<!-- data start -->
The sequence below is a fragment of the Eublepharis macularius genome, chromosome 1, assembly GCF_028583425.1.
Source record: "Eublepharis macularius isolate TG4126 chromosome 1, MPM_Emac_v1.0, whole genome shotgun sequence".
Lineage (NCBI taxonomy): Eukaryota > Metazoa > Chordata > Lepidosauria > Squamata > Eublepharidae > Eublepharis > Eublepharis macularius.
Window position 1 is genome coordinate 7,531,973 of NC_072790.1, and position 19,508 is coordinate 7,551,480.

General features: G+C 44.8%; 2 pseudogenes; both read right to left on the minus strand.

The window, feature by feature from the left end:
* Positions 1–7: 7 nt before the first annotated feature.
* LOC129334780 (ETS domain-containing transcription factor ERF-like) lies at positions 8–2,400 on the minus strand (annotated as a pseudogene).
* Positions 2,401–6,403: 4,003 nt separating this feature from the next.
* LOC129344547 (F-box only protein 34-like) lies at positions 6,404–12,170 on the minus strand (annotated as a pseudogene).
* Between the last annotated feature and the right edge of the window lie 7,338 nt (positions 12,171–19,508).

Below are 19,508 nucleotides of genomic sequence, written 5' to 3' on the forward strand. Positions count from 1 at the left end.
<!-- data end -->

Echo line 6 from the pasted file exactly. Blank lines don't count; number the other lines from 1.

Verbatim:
The window, feature by feature from the left end: